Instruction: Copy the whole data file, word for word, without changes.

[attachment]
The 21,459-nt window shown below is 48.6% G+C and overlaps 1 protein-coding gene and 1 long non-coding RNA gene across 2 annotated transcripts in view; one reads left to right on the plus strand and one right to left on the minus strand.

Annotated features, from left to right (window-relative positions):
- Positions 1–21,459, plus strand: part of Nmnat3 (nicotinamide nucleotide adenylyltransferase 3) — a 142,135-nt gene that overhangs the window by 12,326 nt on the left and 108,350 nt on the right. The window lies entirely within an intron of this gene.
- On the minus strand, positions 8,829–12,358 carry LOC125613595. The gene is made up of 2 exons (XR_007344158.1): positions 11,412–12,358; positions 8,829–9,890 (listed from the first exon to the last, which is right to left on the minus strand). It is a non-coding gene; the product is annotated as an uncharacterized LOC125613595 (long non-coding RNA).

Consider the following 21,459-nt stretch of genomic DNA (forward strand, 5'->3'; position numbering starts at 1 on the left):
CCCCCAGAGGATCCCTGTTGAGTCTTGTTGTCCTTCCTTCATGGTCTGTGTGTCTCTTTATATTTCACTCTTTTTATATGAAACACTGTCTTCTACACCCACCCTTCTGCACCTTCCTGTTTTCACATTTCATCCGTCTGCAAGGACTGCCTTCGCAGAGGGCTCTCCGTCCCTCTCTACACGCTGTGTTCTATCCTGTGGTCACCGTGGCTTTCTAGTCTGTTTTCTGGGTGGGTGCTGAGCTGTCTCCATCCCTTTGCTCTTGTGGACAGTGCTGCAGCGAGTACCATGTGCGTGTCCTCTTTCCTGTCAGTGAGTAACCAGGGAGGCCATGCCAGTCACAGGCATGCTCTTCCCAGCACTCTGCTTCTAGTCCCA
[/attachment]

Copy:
The 21,459-nt window shown below is 48.6% G+C and overlaps 1 protein-coding gene and 1 long non-coding RNA gene across 2 annotated transcripts in view; one reads left to right on the plus strand and one right to left on the minus strand.

Annotated features, from left to right (window-relative positions):
- Positions 1–21,459, plus strand: part of Nmnat3 (nicotinamide nucleotide adenylyltransferase 3) — a 142,135-nt gene that overhangs the window by 12,326 nt on the left and 108,350 nt on the right. The window lies entirely within an intron of this gene.
- On the minus strand, positions 8,829–12,358 carry LOC125613595. The gene is made up of 2 exons (XR_007344158.1): positions 11,412–12,358; positions 8,829–9,890 (listed from the first exon to the last, which is right to left on the minus strand). It is a non-coding gene; the product is annotated as an uncharacterized LOC125613595 (long non-coding RNA).

Consider the following 21,459-nt stretch of genomic DNA (forward strand, 5'->3'; position numbering starts at 1 on the left):
CCCCCAGAGGATCCCTGTTGAGTCTTGTTGTCCTTCCTTCATGGTCTGTGTGTCTCTTTATATTTCACTCTTTTTATATGAAACACTGTCTTCTACACCCACCCTTCTGCACCTTCCTGTTTTCACATTTCATCCGTCTGCAAGGACTGCCTTCGCAGAGGGCTCTCCGTCCCTCTCTACACGCTGTGTTCTATCCTGTGGTCACCGTGGCTTTCTAGTCTGTTTTCTGGGTGGGTGCTGAGCTGTCTCCATCCCTTTGCTCTTGTGGACAGTGCTGCAGCGAGTACCATGTGCGTGTCCTCTTTCCTGTCAGTGAGTAACCAGGGAGGCCATGCCAGTCACAGGCATGCTCTTCCCAGCACTCTGCTTCTAGTCCCA